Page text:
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December 16, 2010

The 40-Year War

war-on-drugsGary Becker makes a good point about a frequent topic on this blog - the enormous cost of the government's drug prohibition policy:

[The Miron and Waldock study does] a good job of estimating the amount directly spent by the United States in fighting the war on drugs. They calculate about $41 billion is spent on this fight by state and local governments, and by the federal government, through policing efforts, the cost of court personnel and buildings used to try and convict drug offenders, and the cost of the guards and other resources used to imprison those convicting of drug offenses.  .  .  .  These estimated direct costs of the war are significant, yet they are regrettably only a small fraction of the total social costs due to the war on drugs. [ .  .  .]

Perhaps, however, the worse results of the American war on drugs are found in its effects on other countries, especially Mexico, Colombia, and other Latin American countries. Mexico is also engaged in a war on drugs, but it is a war almost entirely fought against drugs shipped from Mexico into the United States. The overwhelming majority of drugs that are either produced in Mexico, or that enter Mexico from other countries, are destined for shipment across the border to the United States. The two main drugs shipped from Mexico are marijuana and cocaine, the same two drugs that Miron and Waldock show constitute the vast majority of drugs used by American consumers.

Mexico is engaged in a real war, with advanced military equipment used by the drug gangs; often the gangs have better weapons than the army does. The casualties have been huge: an estimated 30,000 + persons have been killed in recent years as a result of the drug violence, far greater than the combined deaths of American and allied forces in Iraq and Afghanistan. Many of these deaths are of drug cartel members, but a considerable number also are of soldiers and policemen, journalists, and innocent bystanders.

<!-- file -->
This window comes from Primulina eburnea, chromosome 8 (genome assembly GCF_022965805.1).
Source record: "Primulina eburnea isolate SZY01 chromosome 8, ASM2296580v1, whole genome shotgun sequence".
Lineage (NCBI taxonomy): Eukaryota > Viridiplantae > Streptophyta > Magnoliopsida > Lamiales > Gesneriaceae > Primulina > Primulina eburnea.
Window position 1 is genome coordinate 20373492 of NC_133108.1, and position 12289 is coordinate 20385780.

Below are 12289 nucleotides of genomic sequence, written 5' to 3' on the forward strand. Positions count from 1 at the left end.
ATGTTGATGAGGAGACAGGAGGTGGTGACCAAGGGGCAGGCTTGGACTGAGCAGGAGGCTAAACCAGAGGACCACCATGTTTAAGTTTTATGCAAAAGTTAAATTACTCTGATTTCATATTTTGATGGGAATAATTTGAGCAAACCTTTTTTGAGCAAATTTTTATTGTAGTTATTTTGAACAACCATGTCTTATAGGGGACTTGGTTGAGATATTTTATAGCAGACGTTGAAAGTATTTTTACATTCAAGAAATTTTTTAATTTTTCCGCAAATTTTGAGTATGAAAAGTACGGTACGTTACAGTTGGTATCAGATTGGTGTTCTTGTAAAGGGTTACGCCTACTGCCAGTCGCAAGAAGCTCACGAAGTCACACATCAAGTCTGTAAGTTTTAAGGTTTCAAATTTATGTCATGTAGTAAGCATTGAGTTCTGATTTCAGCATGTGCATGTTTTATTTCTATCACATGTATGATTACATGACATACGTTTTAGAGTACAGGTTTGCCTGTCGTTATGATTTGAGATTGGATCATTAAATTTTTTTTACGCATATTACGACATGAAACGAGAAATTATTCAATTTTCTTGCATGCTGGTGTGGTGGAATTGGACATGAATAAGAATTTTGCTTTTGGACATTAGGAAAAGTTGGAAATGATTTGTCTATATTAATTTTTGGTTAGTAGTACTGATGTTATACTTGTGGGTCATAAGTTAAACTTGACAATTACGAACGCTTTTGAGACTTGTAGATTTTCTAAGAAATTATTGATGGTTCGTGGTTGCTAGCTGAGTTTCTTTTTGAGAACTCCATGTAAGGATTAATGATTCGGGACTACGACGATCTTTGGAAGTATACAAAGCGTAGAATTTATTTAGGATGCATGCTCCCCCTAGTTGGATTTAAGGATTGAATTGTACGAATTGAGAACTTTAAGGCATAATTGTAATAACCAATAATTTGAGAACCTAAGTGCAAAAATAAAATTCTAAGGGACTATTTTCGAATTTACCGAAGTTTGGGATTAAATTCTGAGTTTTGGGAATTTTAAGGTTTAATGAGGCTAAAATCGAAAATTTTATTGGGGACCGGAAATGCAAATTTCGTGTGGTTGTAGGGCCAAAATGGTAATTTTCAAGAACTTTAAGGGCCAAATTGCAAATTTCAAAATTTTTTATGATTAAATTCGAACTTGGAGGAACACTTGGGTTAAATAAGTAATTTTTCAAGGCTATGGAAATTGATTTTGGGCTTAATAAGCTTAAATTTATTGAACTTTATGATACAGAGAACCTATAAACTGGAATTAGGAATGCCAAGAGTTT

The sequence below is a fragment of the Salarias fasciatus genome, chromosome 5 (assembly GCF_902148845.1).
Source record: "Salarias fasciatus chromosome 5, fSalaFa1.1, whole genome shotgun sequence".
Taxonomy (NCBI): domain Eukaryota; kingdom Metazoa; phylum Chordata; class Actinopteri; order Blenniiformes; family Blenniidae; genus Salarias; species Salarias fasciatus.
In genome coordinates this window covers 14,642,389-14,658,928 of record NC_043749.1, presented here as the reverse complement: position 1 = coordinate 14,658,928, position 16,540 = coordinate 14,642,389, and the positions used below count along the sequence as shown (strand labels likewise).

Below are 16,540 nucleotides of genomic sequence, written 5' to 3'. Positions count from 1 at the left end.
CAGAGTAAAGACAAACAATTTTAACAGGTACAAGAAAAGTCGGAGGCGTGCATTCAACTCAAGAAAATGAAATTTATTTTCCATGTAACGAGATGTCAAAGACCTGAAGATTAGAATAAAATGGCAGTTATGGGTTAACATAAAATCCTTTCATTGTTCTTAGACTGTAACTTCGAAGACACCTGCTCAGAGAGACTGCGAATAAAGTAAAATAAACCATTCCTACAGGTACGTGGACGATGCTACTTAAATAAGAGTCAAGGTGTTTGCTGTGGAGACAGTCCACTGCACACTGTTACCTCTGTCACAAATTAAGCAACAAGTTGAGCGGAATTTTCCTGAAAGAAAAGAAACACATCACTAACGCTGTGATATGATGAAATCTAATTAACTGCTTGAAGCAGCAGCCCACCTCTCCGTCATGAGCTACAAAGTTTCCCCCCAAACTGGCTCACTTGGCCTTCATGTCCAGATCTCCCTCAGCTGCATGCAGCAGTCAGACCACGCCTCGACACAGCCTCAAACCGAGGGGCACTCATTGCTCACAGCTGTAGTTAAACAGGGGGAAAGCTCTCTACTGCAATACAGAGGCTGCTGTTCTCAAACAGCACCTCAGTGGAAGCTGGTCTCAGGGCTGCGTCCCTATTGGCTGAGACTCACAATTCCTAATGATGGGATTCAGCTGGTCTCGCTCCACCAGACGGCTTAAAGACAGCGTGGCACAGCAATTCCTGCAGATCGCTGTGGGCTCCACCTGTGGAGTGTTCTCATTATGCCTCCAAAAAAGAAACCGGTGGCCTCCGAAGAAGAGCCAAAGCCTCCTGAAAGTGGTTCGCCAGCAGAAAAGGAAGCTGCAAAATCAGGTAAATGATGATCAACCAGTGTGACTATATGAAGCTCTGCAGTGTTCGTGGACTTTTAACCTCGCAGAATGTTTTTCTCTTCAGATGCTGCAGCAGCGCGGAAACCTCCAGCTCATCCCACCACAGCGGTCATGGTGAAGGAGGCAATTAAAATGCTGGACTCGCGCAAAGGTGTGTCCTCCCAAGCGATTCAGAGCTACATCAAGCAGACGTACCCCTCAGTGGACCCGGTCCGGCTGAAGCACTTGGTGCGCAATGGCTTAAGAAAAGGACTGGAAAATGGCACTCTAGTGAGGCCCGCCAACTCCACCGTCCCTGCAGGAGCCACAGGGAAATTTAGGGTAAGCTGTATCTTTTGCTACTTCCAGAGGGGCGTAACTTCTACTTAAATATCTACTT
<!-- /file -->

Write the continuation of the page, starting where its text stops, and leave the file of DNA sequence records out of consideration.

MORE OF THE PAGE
After the drug lords discovered that they are very good at violence and intimidation, they expanded geographically and into other activities. They have spread out from concentration in enclaves near the border or in the West of Mexico into many other areas, including major cities like Monterrey. Some towns have become uninhabitable, as former residents fled from the violence, some entering illegally into the US. Drug lords have taken control in many places of prostitution, gambling, extraction of monies from businesses for "protection" services, and indirectly also various local governments. [.  .  .]

No one has estimated the social cost of American drug policy on Mexico, Colombia, and other countries, but it has to be immense. Perhaps these countries should just allow drugs to be shipped to the US, and put the full burden of stopping these shipments on American enforcement agencies. The American government would protest, but such a result would provide a clearer picture to the American people of the full cost of current policy, including the major costs imposed on other countries. One can hope that then we will get a serious rethinking of the American war on drugs, and some real political movement toward decriminalization and legalization of various drugs.

Posted by Tom at December 16, 2010 12:01 AM |

Comments

Unless and until the corporate media educates the public about the horrendous consequences of wars
on (some) drugs, the made-up war on terror (as opposed to the terror war inflicted on us all by government), nothing will change. Ergo, expect another million lives to be ruined (directly) year in and year out.

The damages done, led by Obama, and on down to local levels, suggest to me, a level of greed and cynicism so institutionalized that one must agree
with the observation that the public always prefers nonsense to sense.


law enforcement

Posted by: Bill McWilliams Author Profile Page at December 16, 2010 12:16 PM

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